Thanks in large part to the Covidian era, we’re Zooming (or other choice of video conference) daily. Knowing how well, or not, these interactions go, imagine yourself joining a 7,000-person (yes that’s the right number of zeros, seven thousand) video conference.
You’ve joined to gain the most up-to-date information possible on the lay of the land, to make real-time decisions on how you will execute today’s plan with a clear line-of-sight to the ultimate objective – to win.
Everyone who needs to speak, will. Everyone who needs to contribute to the decision-making process, will. Everyone will take from this meeting clear and aligned messaging and information, to enact their plans and to permeate their own networks where appropriate.
And you will hear the most senior person in this 7,000-person ‘room’ address geographically distant, front-line workers, by their first name, even knowing their home town and any other curious facts.
Oh, and it will be over in 90 minutes.
Welcome to the ‘Daily Operations & Intelligence Meeting’ (O&I) chaired by Lieutenant-General Stanley McChrystal, Commander of the Joint Special Operations Taskforce in Afghanistan.
“Yeah, not interesting in military examples” I hear you say. Don’t be put off, I’d argue that this story is relevant to all large organisations, in fact it would benefit all leaders of people, formal or not.
The challenge in question for McChrystal was “how will we move at a pace that could give us the chance of winning, in an increasingly complex world?”.
Complexity driven in part by the market they were playing in – fighting networked terrorist organisations who could create an unpredictable atrocity anywhere in the world, at any moment – and the layers of bureaucracy across the consortium of organisations whom their success depend upon.
Suffice to say, it was no short journey. McChrystal had to get some runs on the board and play the long game.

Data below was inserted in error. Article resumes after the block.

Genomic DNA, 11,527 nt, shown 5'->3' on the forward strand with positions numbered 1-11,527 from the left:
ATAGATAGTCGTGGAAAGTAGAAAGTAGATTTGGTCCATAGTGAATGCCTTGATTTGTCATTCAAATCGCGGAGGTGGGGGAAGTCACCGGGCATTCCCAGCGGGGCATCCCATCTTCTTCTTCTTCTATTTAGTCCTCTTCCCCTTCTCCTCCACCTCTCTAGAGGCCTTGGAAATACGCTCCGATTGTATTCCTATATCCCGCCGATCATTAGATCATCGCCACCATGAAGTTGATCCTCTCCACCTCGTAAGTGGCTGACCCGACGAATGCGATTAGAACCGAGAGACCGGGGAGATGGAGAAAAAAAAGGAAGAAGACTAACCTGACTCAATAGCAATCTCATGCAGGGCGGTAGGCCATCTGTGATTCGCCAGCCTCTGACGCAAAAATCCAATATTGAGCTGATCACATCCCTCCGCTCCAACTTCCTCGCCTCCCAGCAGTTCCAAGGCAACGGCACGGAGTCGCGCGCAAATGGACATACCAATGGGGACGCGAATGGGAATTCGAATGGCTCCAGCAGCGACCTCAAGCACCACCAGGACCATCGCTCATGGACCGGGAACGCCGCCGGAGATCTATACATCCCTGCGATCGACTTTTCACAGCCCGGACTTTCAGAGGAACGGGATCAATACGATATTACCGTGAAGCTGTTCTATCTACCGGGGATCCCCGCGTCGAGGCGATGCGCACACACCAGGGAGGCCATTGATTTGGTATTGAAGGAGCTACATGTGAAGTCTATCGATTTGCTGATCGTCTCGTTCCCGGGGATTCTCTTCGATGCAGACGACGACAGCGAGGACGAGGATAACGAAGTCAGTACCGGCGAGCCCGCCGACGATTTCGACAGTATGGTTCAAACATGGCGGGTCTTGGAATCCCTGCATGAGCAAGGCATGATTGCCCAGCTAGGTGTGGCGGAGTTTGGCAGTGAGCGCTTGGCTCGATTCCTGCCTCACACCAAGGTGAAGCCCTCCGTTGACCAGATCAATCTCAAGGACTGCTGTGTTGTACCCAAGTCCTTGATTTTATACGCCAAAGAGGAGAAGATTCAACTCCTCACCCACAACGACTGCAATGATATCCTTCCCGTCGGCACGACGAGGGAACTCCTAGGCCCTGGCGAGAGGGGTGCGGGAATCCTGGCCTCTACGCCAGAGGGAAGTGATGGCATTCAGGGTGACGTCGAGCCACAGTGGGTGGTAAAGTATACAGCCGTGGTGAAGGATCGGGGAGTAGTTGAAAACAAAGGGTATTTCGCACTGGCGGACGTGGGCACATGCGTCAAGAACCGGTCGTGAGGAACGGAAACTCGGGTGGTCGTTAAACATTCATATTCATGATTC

Pushing decision-making authority as low as possible and giving context to enable better decisions.
McChrystal shares his realisation that he is constantly being asked to make decisions about situations he knows less about than those who are asking him. So he set about enabling his people to make the decisions they were best placed to make but ensured that they were given as much context as possible, for example, asking questions like ‘do they understand the implications of this decision on the mission and others involved?’, if not, there is a prime opportunity to elevate awareness so that they may make more timely and more impactful decisions.
Connecting with people, as people.
In the O&I meeting that McChrystal would address front-line workers by first name and have knowledge about where they were from and any other curious facts. McChrystal recognised the impacts on morale from these micro opportunities to recognise people as people, and as a result to nurture trust and psychological safety. He pushed this a whole lot further by putting himself right at the front-line when he knew parts of the operation were doing it particularly tough – he was right there with them so that he would really understand what was going on and demonstrate his commitment and leadership through his action.
Giving your best people to other parts of the organisation.
In the long-run McChrystal knew it would be critical to create deeper trust across parts of the broader organisation, in his case, often involving entirely different agencies and in various countries. By embedding his best people in strategically important parts of these organisations they were able to establish deep and lasting relationships that set increased synergy and trust, ultimately enabling better and faster courses of action.
This post is a work in progress, seeking to share our perspective with you as we can, rather than when we’re ready! Come back periodically to check for more or fill in the form below for updates on this page and related posts.
For those interested in diving in to the book, here it is on Amazon.